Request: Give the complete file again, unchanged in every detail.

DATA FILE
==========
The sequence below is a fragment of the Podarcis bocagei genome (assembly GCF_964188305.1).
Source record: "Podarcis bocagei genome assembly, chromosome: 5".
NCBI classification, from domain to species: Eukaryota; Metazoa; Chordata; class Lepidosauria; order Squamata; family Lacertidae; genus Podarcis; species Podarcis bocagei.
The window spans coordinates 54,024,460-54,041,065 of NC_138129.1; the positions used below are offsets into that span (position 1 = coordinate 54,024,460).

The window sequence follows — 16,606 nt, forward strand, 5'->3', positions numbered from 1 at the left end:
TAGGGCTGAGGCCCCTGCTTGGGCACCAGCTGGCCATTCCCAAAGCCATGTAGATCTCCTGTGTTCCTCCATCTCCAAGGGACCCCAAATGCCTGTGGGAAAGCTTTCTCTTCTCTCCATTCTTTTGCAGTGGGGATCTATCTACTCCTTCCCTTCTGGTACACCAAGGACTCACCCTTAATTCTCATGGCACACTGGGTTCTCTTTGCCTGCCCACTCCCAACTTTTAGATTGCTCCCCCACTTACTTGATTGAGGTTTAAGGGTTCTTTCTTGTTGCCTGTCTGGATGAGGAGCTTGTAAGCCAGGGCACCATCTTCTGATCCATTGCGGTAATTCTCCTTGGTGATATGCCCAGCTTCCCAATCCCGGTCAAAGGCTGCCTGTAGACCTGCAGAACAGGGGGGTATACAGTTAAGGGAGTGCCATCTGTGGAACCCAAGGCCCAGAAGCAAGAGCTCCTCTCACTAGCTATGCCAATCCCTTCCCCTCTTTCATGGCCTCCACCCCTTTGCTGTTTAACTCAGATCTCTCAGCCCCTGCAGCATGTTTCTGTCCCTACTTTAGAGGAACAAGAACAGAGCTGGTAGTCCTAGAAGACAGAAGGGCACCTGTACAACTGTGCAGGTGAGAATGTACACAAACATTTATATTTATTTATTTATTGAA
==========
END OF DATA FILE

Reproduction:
The sequence below is a fragment of the Podarcis bocagei genome (assembly GCF_964188305.1).
Source record: "Podarcis bocagei genome assembly, chromosome: 5".
NCBI classification, from domain to species: Eukaryota; Metazoa; Chordata; class Lepidosauria; order Squamata; family Lacertidae; genus Podarcis; species Podarcis bocagei.
The window spans coordinates 54,024,460-54,041,065 of NC_138129.1; the positions used below are offsets into that span (position 1 = coordinate 54,024,460).

The window sequence follows — 16,606 nt, forward strand, 5'->3', positions numbered from 1 at the left end:
TAGGGCTGAGGCCCCTGCTTGGGCACCAGCTGGCCATTCCCAAAGCCATGTAGATCTCCTGTGTTCCTCCATCTCCAAGGGACCCCAAATGCCTGTGGGAAAGCTTTCTCTTCTCTCCATTCTTTTGCAGTGGGGATCTATCTACTCCTTCCCTTCTGGTACACCAAGGACTCACCCTTAATTCTCATGGCACACTGGGTTCTCTTTGCCTGCCCACTCCCAACTTTTAGATTGCTCCCCCACTTACTTGATTGAGGTTTAAGGGTTCTTTCTTGTTGCCTGTCTGGATGAGGAGCTTGTAAGCCAGGGCACCATCTTCTGATCCATTGCGGTAATTCTCCTTGGTGATATGCCCAGCTTCCCAATCCCGGTCAAAGGCTGCCTGTAGACCTGCAGAACAGGGGGGTATACAGTTAAGGGAGTGCCATCTGTGGAACCCAAGGCCCAGAAGCAAGAGCTCCTCTCACTAGCTATGCCAATCCCTTCCCCTCTTTCATGGCCTCCACCCCTTTGCTGTTTAACTCAGATCTCTCAGCCCCTGCAGCATGTTTCTGTCCCTACTTTAGAGGAACAAGAACAGAGCTGGTAGTCCTAGAAGACAGAAGGGCACCTGTACAACTGTGCAGGTGAGAATGTACACAAACATTTATATTTATTTATTTATTGAA